Bonehead Moves

You’ve seen it before: the sexy blond/hunky guy creeps up the stairs to investigate a noise. Meanwhile, the serial killer with the machete is lurking around somewhere, just waiting to something ghastly to a new victim.

Don’t go up there, you think or say aloud. This last usually happens if you’re watching with friends and/or family. If you don’t say it, someone else will. Maybe several someone elses will.

Bonehead moves. We see characters do them all the time, and, in the comfort of our favorite reading/viewing spot, we sit back and wonder why. It’s called being an armchair quarterback. Or a backseat driver. Either way, we’re separated from the situation. We know there’s more going on than this person can see, so why the hell are they acting like that?

I’m reading a book called Chasing Smoke by Bill Cameron. The protagonist is a somewhat crusty Portland, Oregon detective named Thomas “Skin” Kadash. He’s called Skin because of a birthmark on his necChasing Smoke coverk, and he’s crusty because…well, he’s just that way. Been on the job too long.

When the novel opens, Skin is on leave because he’s taking treatments for bladder cancer. He’s a former smoker, still feeling the pull of the nicotine, and we’re left in doubt as to his long-term prognosis at this point. He’s through with his chemo, but now he has some kind of gnawing pain in his gut and his doctor isn’t sure what it is.

Anyway, his partner calls him in to a crime scene that looks like a suicide. Problem is, there’ve been several of these suicides lately and they all share one common denominator: Skin’s doctor.

Officially, the PPD isn’t investigating this. There’s a new lieutenant running Skin’s department, and he’s remaking them in his own image—and he doesn’t like Skin. Seems to think investigating these suicides is a waste of department time and money. And, since Skin is off the clock, he’s not supposed to be showing up anyway.

But Susan—his partner—drags him in regardless, then midday of the same day seems to turn a 180.

But Skin’s suspicions are up. He’s seen his doctor’s medical assistant—who he insulted earlier that morning—heading for the office of another person of interest in the investigation, and this has him wondering.

So what’s a good, irascible cop to do?

Make a bonehead move, that’s what.

And he does it knowingly.

On top of that, before he starts his bonehead move, he buys a pack of cigarettes. Hasn’t smoked one yet, but it could happen.

Bonehead moves.

Are they bonehead moves when the author writes them? That’s what I’m wondering, because I’m not sure if my characters have made any bonehead moves. It’s such a common thing in fiction, though, so it makes me wonder if maybe I should start adding them to my arsenal.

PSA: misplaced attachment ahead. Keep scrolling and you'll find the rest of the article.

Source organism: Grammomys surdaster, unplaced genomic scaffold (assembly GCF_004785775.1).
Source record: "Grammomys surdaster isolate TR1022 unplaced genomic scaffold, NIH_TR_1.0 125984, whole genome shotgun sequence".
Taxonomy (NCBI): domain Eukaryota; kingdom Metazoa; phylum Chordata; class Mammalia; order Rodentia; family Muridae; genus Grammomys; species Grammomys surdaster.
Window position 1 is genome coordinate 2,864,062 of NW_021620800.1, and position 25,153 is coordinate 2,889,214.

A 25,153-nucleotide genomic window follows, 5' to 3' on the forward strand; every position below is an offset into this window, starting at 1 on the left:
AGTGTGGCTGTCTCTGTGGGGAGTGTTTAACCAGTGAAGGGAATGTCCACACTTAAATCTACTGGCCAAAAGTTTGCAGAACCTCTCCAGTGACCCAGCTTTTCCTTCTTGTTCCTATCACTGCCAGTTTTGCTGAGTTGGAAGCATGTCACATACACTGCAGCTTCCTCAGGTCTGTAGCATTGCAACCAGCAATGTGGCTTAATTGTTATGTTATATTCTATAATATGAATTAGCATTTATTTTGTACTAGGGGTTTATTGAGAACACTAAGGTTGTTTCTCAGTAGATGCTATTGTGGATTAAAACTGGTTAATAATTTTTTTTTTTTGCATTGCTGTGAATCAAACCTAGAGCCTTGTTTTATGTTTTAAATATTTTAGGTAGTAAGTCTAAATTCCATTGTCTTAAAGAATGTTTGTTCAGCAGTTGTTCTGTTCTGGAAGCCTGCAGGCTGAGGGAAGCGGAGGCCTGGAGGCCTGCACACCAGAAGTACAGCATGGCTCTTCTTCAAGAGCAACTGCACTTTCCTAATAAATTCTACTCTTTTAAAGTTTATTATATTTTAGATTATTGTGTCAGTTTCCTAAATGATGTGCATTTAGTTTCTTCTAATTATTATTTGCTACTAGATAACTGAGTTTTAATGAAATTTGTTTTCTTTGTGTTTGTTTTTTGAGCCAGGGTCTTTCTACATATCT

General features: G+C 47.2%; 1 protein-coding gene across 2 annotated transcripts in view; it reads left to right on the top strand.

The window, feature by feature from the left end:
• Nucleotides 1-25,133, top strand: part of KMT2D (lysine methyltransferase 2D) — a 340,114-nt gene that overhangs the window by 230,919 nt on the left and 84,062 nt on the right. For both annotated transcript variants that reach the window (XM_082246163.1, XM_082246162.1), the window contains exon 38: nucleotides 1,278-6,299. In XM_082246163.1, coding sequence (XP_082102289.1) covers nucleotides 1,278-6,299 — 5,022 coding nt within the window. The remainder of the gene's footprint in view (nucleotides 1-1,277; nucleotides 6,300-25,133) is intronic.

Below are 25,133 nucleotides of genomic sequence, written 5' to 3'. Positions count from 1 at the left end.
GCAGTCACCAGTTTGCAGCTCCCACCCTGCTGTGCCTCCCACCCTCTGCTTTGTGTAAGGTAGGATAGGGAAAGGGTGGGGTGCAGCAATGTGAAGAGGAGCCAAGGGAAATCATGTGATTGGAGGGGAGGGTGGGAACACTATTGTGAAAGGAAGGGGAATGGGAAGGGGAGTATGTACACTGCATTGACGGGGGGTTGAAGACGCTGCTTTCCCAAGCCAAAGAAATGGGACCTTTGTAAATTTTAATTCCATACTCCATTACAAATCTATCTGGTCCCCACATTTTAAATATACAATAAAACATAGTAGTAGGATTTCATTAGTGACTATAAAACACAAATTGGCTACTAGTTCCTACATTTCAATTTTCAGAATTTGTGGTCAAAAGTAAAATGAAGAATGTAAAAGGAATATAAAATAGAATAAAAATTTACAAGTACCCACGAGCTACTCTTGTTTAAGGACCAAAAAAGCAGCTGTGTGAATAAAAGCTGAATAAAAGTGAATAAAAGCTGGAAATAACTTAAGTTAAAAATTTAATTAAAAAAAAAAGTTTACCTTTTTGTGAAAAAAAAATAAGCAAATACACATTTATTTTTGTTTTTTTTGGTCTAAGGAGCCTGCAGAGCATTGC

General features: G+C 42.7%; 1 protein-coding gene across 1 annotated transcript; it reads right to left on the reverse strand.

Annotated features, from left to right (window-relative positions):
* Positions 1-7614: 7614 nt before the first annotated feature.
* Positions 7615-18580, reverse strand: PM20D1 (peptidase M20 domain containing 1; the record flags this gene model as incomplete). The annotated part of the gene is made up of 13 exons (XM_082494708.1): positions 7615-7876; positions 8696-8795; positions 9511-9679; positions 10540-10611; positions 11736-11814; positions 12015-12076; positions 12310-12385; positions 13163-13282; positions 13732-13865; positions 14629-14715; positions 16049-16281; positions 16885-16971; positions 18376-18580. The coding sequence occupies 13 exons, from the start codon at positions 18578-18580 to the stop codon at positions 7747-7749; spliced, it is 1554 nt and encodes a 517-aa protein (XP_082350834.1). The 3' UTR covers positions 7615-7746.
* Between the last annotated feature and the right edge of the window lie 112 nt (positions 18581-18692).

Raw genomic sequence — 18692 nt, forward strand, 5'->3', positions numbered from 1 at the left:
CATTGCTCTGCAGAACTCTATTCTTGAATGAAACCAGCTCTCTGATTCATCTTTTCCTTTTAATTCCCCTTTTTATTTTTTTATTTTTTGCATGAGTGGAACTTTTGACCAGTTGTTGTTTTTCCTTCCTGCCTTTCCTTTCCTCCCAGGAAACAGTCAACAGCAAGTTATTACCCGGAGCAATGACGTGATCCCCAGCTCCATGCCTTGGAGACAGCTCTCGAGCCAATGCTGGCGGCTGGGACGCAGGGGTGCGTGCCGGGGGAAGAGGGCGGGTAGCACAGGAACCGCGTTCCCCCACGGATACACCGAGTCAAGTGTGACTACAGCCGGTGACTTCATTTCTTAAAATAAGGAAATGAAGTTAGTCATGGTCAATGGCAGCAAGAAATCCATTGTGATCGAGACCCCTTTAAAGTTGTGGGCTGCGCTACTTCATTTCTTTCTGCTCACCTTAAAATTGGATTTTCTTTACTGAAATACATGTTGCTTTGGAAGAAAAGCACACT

For me, it’s a hard thing to contemplate. When characters start doing something that’s obviously stupid, I have a hard time keeping from skipping ahead. But how much of that is being an armchair quarterback?

It seems such a common occurrence that I have to wonder if I have my characters doing the same thing without realizing it. To me, when I write, it’s a plot device. As a reader, it makes me want to choke the living shit out of the character. Or at least give them a good slap upside the head. With, say, an anvil.

And yet, bonehead moves raise the stakes. In Skin’s case, the person he goes to question as part of his bonehead move has considerable money and influence. She threatens to call his supervisor to complain about the way he treated her (he’s not exactly Mr. Personality—see above irascible reference). This means Skin’s boss will find out that he’s working a closed case off the clock—something he’s already been forbidden to do.

So I can safely say I have mixed feelings about bonehead moves. On the one hand, as a reader, I lose patience with them quickly. I always manage to read through them, and good authors use them to good effect.

As an author, though, I have to wonder if I either need to use them more often, or need to recognize when I am using them.

What do you think? Are bonehead moves good or bad? Or does it depend? For that matter, are they even necessary? Should they just be determined by plot and/or storyline?

Let me know what you think.

Later,
Gil

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1 Comment

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One response to “Bonehead Moves

  1. Susan McVay

    I think you have to use bonehead moves every once in awhile….it makes the person that you are writing about more relatable to the person who is reading the material. After all, who among us gets through life without making a few bone head moves.

    I think it helps to move the plot along at times as well. It builds tension, gets us in the moment with the character.

    I say use them but don’t over use them and use them in an intelligent way and you are on your way to a published novel 🙂

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